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Chicago to Move to “Phase 3” of Reopening as Protests and Civil Unrest Continue

Despite four nights of protests and civil unrest, a citywide curfew, and the national guard being activated, Chicago Mayor Lori Lightfoot says the city will proceed with “Phase 3” of reopening. 

Chicago Police patrol the Uptown neighborhood on Monday evening. Photo by Meredith M. Goldberg.

“After a lot of consultation and yes, a lot of prayer: we will reopen tomorrow and take this important next step as planned,” Lightfoor said at a press conference on Tuesday. “I heard that over and over again in neighborhoods that are hard hit for years, that they need a lifeline and they need it now. I want to encourage our customers to shop locally… that’s going to be critically important for them to survive.”

Monday was the fourth consecutive night of protests against police brutality sparked by the killing of George Floyd by Minneapolis Police on Memorial Day weekend. Thousands gathered and marched once again throughout the city, with a large march passing through north-side neighborhoods including Wrigleyville, Boystown, Uptown, and Lincoln Park, as well as rallies on the South Side, including outside the 2nd District police station at 51st and Wentworth where some arrested protesters were being held. 

Chicagoans on Monday evening during a fourth night of protests against police brutality. Photos by Meredith M. Goldberg.

City officials have frequently contended that the Chicago Police have shown “incredible restraint” during demonstrations and have maintained their focus on stopping looting and other property destruction, but activists have said protesters have often been targeted indiscriminately. More than 1,000 people have been arrested so far during the days and nights of unrest.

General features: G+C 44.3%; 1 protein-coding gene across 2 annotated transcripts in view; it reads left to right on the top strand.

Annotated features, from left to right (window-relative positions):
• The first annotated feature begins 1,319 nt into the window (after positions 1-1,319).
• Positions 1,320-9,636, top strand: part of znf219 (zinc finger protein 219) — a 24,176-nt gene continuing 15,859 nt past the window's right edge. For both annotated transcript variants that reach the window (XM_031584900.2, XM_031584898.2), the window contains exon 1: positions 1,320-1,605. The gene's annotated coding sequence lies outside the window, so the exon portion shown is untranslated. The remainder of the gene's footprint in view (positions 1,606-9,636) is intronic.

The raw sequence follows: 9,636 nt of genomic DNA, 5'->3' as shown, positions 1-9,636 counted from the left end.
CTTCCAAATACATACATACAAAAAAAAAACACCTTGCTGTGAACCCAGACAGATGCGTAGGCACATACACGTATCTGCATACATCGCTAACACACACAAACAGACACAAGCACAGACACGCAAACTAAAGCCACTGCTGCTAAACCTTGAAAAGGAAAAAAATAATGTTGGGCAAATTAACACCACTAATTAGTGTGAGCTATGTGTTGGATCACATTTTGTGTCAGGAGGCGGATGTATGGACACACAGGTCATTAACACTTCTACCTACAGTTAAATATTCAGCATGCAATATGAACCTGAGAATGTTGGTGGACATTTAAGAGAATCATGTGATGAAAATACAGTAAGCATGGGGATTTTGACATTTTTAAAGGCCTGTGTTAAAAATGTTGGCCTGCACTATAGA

“The police are here to protect property and capital, not human life. As long as this city is putting property and capital above human life, we are going to fight,” said Kristiana of the Let Us Breathe Collective at a press conference outside the station. “We are here to demand the release of all protesters who are being held for an inordinate amount of time in order to intimidate and discourage people from taking the streets and expressing their outrage at George Floyd and all of the murders of our people in the streets by the police.”

Americans across the country have been taking to the streets to protest mistreatment of people of color by police, and cities across America both the police and National Guard members have responded with tear gas, rubber bullets, batons, and arrests. 

Just before President Trump addressed the nation from the Rose Garden on Monday evening, police could be seen firing tear gas and flash bang grenades into a crowd of peaceful demonstrators to clear them from the surrounding streets. Shortly after he finished his remarks, Trump posed for a photo-op in front of St. John’s Church holding a bible.